About the project
The Feeder Tweeter: Our greatest misuse of resources yet.
Our team is always on the hunt for creative ideas. Ideas that blend the digital and non-digital worlds. While sitting around a conference table in 2008 during a brainstorming session a fresh idea was born. Brian Mullin said “Let’s build a bird house that takes pictures of birds and posts them to Twitter”. At the time connecting everyday devices to the Internet was not so common. Connecting them to social media was even less so. Unfortunately, due to budget issues, timing, limited hardware and hardware hacking skills (and our management staring at us like we were insane) this idea never saw the light of day. The idea was tabled, but not forgotten.
Fast forward to May of 2013… The Maker scene is growing exponentially and exciting projects and technologies like Arduino, Raspberry Pi, 3D printing, etc have made ideas like this easier to achieve and less costly to build. The team decided it was time to reopen this project and make it reality. It would be a great way to further expand our technical capabilities into maker landscape. The concept is simple on the surface; build an autonomous solar powered bird feeder that detects motion, snaps photos and uploads them to Twitter.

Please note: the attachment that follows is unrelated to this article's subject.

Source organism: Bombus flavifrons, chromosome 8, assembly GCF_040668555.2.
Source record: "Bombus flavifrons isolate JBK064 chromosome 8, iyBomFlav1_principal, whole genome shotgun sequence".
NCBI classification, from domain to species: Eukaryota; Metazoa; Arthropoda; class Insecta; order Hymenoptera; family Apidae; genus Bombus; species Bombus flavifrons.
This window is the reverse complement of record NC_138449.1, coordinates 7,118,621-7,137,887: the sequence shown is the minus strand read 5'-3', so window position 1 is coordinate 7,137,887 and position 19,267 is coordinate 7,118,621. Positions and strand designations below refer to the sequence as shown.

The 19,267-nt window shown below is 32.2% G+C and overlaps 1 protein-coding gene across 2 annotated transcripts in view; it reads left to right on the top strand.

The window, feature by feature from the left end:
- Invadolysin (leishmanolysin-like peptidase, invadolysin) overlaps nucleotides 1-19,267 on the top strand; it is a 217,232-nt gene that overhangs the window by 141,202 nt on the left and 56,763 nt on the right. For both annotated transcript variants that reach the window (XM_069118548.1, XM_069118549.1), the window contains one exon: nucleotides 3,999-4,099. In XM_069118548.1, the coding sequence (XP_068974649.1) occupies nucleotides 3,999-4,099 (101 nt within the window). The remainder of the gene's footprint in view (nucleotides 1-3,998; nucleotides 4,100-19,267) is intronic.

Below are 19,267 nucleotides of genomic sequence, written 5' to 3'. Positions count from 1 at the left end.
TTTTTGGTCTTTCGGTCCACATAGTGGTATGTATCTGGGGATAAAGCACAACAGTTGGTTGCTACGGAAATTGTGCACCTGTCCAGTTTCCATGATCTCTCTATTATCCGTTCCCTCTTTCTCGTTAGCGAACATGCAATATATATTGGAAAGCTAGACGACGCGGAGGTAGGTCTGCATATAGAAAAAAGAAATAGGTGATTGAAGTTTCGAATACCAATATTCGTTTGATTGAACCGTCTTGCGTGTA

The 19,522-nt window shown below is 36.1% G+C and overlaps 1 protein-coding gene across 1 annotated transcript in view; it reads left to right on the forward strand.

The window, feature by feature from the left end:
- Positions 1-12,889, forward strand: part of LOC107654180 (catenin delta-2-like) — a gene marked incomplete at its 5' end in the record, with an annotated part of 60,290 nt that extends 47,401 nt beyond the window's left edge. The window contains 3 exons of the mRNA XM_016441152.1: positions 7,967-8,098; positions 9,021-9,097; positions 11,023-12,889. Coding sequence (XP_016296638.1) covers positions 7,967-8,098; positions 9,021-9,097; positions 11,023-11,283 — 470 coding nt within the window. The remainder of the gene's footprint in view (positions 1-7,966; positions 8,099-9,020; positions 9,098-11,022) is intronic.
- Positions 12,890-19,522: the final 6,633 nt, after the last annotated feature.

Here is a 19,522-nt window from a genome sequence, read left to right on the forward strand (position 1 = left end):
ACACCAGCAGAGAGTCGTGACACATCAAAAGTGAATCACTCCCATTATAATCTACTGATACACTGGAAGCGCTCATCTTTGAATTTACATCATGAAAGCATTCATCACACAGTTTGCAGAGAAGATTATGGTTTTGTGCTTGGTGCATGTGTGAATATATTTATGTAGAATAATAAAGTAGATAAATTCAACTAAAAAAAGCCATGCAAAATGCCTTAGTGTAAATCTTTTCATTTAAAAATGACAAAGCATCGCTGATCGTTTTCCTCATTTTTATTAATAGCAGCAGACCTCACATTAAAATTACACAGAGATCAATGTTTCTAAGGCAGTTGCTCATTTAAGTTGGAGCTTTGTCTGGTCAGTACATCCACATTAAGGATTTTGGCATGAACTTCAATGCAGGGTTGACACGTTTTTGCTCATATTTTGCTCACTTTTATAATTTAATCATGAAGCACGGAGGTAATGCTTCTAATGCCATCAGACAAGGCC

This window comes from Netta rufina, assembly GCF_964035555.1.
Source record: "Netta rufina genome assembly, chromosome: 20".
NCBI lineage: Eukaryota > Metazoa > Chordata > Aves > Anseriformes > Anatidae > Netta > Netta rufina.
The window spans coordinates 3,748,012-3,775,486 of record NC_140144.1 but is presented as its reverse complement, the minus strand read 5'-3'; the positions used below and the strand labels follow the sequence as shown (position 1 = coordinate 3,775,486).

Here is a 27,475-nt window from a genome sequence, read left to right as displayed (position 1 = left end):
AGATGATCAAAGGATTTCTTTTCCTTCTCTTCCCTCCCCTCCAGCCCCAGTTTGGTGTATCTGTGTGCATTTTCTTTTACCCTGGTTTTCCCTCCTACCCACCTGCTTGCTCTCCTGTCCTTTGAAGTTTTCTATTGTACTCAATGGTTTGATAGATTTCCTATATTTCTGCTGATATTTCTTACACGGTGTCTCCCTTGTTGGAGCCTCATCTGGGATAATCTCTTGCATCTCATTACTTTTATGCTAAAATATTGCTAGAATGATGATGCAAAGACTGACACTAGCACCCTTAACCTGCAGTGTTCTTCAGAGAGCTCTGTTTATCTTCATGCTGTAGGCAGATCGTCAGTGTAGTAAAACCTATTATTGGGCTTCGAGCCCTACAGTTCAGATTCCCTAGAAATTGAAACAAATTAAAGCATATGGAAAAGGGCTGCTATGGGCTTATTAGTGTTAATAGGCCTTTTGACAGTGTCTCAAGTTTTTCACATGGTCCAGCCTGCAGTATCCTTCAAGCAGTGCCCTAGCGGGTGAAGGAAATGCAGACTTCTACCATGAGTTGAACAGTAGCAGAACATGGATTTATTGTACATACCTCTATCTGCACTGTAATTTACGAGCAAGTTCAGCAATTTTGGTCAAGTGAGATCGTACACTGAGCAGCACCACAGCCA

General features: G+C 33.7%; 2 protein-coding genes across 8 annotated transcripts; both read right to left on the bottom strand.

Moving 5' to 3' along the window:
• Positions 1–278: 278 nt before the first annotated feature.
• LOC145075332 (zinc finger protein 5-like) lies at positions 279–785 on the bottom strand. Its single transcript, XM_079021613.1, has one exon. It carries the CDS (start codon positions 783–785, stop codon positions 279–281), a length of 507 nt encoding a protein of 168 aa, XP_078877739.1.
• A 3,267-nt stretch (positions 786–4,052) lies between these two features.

- Creative Direction
- Public Relations
- Social Media
I have a secret obsession with hummingbird feeders. Hummingbirds are so magical and yet, have you ever tried to approach a busy hummingbird feeder? Those birds skedaddle before you can even try to open the camera app on your phone. Enter the Feeder Tweeter. It’s a solar-powered bird feeder that tweets when it detects motion. It doesn’t just send out a boring tweet. Oh, no. It includes a photo of the bird that just landed on your feeder.
Manifold‘s Feeder Tweeter is a solar-powered, motion-sensing bird house that snaps photos of the birds and uploads them to Twitter as they land on it. Their creation exemplifies the trend of connecting everyday objects to the Internet.
This is hands down the best bird feeder project we’ve seen yet. It’s autonomous, it’s solar-powered, it feeds, it photographs, it tweets images when a bird comes to feed, and it’s open source.